What is Direct Traffic in Google Analytics?
Let’s talk about Direct Traffic in Google Analytics: what it is; what it is isn’t; and why you really need to pay attention to it.
Most people when they get inside their Google Analytics and then to their channel reports, pay a lot of attention to the organic or the social traffic because they’re placing ads. They’re making organic posts and then they’re looking at their email. A lot of people are not really sure what Direct Traffic is, but they see the direct and they’re like, “Eh.”
What Direct Traffic in Google Analytics Is
Direct Traffic is traffic where people have directly entered your URL, as the name would imply and as Google defines it. Direct Traffic represents people that have entered a URL directly into the browser. They’ve entered elevatedmarketing.solutions or whatever website into the browser. Alternatively, people can also be saving and accessing your website from their favorites tabs within the browser. Traffic entering from these areas are considered Direct Traffic.
What Direct Traffic Isn’t
The truth of the matter is, though, these are not the only places that can be counted as direct traffic, and in fact, it’s becoming more and more of a larger problem. The problem is that Direct Traffic can become a dumping ground that includes traffic you may actually want to measure.
Other places you can get direct traffic from but probably should not be counted in Direct Traffic:
• Untagged email links: Links from your email campaign that are not putting UTM tracking using the Google URL Builder
• Untagged PDFs, MS Office documents or PowerPoint with links: If the links within these documents are not properly using UTM tracking using the Campaign URL Builder, when clicked, these links will count as direct traffic.
• Incorrect Use of Link Shorteners: You create organic posts on social and you use a shorter like bit.ly. If you didn’t use the campaign URL Builder before you shortened that URL with the Bitly shortener, then those links are going to go into Direct Traffic.
Shorteners can cause unintended direct traffic, so it’s a safe bet if you’re using the Campaign URL Builder. The Campaign URL Builder actually has a shortener that’s built in, so that is something that I would recommend using.
• Under-Represented Traffic from Social Media: A lot of a Facebook, Twitter, SnapChat, Instagram and other networks are being used for advertising. Unfortunately, right now, these social media apps are not 100% in passing referral data over into Google analytics, so that means this traffic falls into direct traffic.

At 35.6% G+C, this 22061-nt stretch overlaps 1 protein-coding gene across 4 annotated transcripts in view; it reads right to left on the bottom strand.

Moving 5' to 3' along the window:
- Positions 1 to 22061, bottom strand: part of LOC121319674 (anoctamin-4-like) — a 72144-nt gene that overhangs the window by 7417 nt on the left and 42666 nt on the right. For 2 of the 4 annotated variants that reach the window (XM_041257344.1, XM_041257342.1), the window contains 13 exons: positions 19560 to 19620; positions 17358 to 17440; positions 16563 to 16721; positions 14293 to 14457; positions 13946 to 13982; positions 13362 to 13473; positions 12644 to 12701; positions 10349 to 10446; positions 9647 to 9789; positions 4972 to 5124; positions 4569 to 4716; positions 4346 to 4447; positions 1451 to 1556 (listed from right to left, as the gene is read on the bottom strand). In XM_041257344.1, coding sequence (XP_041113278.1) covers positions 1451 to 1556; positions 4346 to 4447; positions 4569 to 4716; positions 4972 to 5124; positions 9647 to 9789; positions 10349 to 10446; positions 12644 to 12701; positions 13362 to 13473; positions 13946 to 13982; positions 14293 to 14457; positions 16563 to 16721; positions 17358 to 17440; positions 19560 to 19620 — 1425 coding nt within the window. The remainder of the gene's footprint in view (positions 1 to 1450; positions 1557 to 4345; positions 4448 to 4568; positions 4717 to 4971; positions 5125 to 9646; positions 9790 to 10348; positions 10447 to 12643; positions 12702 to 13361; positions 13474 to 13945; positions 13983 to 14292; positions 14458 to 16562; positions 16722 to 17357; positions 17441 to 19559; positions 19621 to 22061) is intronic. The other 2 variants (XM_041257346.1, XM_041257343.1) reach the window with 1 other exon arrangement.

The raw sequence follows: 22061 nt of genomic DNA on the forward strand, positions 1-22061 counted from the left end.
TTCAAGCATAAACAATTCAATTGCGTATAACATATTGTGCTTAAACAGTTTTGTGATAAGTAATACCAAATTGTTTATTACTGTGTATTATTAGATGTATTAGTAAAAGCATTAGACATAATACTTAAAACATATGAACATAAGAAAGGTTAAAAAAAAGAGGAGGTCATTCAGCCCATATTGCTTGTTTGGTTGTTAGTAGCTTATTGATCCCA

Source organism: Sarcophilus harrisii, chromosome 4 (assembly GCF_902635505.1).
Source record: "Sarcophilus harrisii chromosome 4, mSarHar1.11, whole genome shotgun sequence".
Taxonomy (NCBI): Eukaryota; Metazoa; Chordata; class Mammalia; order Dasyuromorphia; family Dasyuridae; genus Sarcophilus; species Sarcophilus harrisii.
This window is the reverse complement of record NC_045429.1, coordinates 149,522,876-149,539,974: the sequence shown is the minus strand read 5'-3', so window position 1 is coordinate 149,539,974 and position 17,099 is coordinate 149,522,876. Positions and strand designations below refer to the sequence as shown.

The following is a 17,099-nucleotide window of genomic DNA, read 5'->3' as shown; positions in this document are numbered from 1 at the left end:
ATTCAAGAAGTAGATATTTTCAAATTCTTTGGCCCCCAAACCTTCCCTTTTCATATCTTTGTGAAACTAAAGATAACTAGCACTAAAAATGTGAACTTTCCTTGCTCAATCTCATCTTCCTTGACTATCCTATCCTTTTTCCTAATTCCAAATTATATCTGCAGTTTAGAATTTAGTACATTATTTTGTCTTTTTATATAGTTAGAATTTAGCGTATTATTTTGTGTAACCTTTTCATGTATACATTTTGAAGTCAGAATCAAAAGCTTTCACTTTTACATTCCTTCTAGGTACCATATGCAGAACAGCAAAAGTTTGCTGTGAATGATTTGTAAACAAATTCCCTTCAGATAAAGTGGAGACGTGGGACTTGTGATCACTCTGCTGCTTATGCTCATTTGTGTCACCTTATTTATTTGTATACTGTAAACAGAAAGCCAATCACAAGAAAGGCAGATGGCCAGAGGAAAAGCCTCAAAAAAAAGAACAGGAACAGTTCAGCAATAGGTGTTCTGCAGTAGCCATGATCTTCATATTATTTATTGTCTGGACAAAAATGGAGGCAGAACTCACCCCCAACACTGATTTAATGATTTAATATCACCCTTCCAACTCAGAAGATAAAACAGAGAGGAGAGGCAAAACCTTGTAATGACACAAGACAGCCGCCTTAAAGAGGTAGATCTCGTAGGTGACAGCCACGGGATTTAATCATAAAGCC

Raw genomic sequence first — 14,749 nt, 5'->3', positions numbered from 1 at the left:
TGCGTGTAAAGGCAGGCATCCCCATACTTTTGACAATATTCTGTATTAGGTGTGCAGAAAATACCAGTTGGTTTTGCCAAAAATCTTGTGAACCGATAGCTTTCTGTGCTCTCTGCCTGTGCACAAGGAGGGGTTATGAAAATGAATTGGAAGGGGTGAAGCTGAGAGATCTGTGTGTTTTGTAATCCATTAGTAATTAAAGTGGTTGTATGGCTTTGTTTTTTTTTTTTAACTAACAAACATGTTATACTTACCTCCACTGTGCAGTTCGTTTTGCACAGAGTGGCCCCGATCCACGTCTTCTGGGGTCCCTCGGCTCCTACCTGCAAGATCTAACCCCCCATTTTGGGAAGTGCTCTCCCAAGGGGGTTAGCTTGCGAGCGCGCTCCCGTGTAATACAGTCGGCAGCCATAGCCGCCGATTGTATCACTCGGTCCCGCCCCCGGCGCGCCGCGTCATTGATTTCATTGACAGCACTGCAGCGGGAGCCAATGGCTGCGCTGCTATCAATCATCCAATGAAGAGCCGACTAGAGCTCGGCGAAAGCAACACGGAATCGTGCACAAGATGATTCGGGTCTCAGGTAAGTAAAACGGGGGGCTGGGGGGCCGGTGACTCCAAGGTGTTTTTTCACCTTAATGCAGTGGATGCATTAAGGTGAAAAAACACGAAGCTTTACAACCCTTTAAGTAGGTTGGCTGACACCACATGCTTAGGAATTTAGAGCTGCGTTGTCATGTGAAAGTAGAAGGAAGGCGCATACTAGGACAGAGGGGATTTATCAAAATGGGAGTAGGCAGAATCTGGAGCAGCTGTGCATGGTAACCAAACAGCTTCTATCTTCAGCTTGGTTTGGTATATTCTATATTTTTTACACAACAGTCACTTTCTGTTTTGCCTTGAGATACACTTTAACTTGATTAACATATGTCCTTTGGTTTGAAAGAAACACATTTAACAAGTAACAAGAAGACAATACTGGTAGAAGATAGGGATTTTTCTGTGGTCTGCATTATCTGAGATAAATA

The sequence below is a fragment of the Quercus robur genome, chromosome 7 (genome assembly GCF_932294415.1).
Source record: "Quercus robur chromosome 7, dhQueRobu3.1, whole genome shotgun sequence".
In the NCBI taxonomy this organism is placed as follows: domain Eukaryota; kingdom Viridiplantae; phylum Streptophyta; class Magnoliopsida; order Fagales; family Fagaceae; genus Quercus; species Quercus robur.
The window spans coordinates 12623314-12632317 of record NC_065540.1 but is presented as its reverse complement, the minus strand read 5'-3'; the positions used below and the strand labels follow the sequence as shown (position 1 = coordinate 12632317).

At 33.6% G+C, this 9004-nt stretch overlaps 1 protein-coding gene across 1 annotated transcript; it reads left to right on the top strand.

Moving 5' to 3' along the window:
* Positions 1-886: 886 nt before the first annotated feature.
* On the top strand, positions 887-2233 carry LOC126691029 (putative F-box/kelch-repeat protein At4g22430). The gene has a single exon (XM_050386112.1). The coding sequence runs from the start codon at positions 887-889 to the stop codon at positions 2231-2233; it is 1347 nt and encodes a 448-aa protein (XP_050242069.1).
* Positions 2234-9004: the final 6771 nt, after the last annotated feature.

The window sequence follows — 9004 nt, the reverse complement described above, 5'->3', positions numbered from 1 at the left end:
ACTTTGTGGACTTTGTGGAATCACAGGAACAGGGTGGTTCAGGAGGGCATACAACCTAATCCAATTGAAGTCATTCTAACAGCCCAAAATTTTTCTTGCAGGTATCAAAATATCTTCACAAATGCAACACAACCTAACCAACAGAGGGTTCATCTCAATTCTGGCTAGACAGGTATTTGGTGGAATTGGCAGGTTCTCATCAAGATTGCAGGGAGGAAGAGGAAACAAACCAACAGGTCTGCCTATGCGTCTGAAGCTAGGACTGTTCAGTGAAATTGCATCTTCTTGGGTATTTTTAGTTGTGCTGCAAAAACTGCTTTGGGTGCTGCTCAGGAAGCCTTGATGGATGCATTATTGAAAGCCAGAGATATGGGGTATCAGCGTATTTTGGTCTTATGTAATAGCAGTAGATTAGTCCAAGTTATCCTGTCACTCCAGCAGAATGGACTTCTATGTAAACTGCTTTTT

That’s why you’re never going to see your reports match up when you’re looking at Facebook into Google analytics. Pretty unfortunate. Big culprit, and that’s also going to relay into messaging apps.
302 Redirects: Let’s say your website is doing what’s called a 302 redirect instead of a permanent redirect of a 301. That referral data is not going to be passed, as well, and will fall into direct traffic.
• Non Secure URL: Now, this is a big one. In today’s environment, if your site is not a secure URL, meaning if you don’t have the HTTPS in front of your site and other sites do and they’re passing traffic to your site so they have a link into your site, that referral traffic from a secure URL to your non-secured URL is going to fall into direct traffic. This is going to be a big contributor to direct traffic these days as people start to migrate over to HTTPS.
Overall Direct traffic includes part of your email, documents like PDFs, social media traffic, non-secured traffic to your website and other reasons why traffic could be counted as direct traffic.
The bottom line is that Direct Traffic is really a mystery bucket that Google puts traffic it’s not sure what to do with. However, it shouldn’t be ignored and you should not just assume it’s people who directly enter your URL. It’s a whole host of other sources, so you should, in fact, pay attention to it and look for trends within the data.